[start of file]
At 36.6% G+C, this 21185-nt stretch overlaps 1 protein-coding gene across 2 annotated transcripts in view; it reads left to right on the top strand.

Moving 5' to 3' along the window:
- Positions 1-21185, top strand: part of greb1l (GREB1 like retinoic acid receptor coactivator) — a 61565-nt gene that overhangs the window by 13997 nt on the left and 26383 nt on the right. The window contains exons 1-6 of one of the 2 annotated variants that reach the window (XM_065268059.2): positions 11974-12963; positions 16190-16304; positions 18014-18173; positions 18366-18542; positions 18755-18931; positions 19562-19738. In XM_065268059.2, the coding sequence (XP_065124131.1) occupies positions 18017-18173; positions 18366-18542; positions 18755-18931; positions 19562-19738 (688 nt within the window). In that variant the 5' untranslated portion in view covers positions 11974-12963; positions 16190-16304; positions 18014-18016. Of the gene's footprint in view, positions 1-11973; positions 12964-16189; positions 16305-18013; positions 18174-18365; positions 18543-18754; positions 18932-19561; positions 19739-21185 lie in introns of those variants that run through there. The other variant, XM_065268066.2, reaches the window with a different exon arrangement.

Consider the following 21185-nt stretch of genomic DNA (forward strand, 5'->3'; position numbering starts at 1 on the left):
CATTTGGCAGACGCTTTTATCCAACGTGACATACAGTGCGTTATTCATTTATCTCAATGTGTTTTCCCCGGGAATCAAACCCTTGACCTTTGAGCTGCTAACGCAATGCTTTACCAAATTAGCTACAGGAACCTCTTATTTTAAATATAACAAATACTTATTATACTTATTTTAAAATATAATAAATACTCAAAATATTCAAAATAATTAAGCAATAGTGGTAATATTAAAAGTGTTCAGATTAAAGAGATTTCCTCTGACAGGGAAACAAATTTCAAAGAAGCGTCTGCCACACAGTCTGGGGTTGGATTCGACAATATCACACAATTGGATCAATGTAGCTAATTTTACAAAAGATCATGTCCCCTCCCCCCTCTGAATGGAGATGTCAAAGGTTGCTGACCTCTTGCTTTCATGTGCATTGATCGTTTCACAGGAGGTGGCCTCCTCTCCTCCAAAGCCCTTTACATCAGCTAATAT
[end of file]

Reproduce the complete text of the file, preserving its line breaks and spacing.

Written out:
At 36.6% G+C, this 21185-nt stretch overlaps 1 protein-coding gene across 2 annotated transcripts in view; it reads left to right on the top strand.

Moving 5' to 3' along the window:
- Positions 1-21185, top strand: part of greb1l (GREB1 like retinoic acid receptor coactivator) — a 61565-nt gene that overhangs the window by 13997 nt on the left and 26383 nt on the right. The window contains exons 1-6 of one of the 2 annotated variants that reach the window (XM_065268059.2): positions 11974-12963; positions 16190-16304; positions 18014-18173; positions 18366-18542; positions 18755-18931; positions 19562-19738. In XM_065268059.2, the coding sequence (XP_065124131.1) occupies positions 18017-18173; positions 18366-18542; positions 18755-18931; positions 19562-19738 (688 nt within the window). In that variant the 5' untranslated portion in view covers positions 11974-12963; positions 16190-16304; positions 18014-18016. Of the gene's footprint in view, positions 1-11973; positions 12964-16189; positions 16305-18013; positions 18174-18365; positions 18543-18754; positions 18932-19561; positions 19739-21185 lie in introns of those variants that run through there. The other variant, XM_065268066.2, reaches the window with a different exon arrangement.

Consider the following 21185-nt stretch of genomic DNA (forward strand, 5'->3'; position numbering starts at 1 on the left):
CATTTGGCAGACGCTTTTATCCAACGTGACATACAGTGCGTTATTCATTTATCTCAATGTGTTTTCCCCGGGAATCAAACCCTTGACCTTTGAGCTGCTAACGCAATGCTTTACCAAATTAGCTACAGGAACCTCTTATTTTAAATATAACAAATACTTATTATACTTATTTTAAAATATAATAAATACTCAAAATATTCAAAATAATTAAGCAATAGTGGTAATATTAAAAGTGTTCAGATTAAAGAGATTTCCTCTGACAGGGAAACAAATTTCAAAGAAGCGTCTGCCACACAGTCTGGGGTTGGATTCGACAATATCACACAATTGGATCAATGTAGCTAATTTTACAAAAGATCATGTCCCCTCCCCCCTCTGAATGGAGATGTCAAAGGTTGCTGACCTCTTGCTTTCATGTGCATTGATCGTTTCACAGGAGGTGGCCTCCTCTCCTCCAAAGCCCTTTACATCAGCTAATAT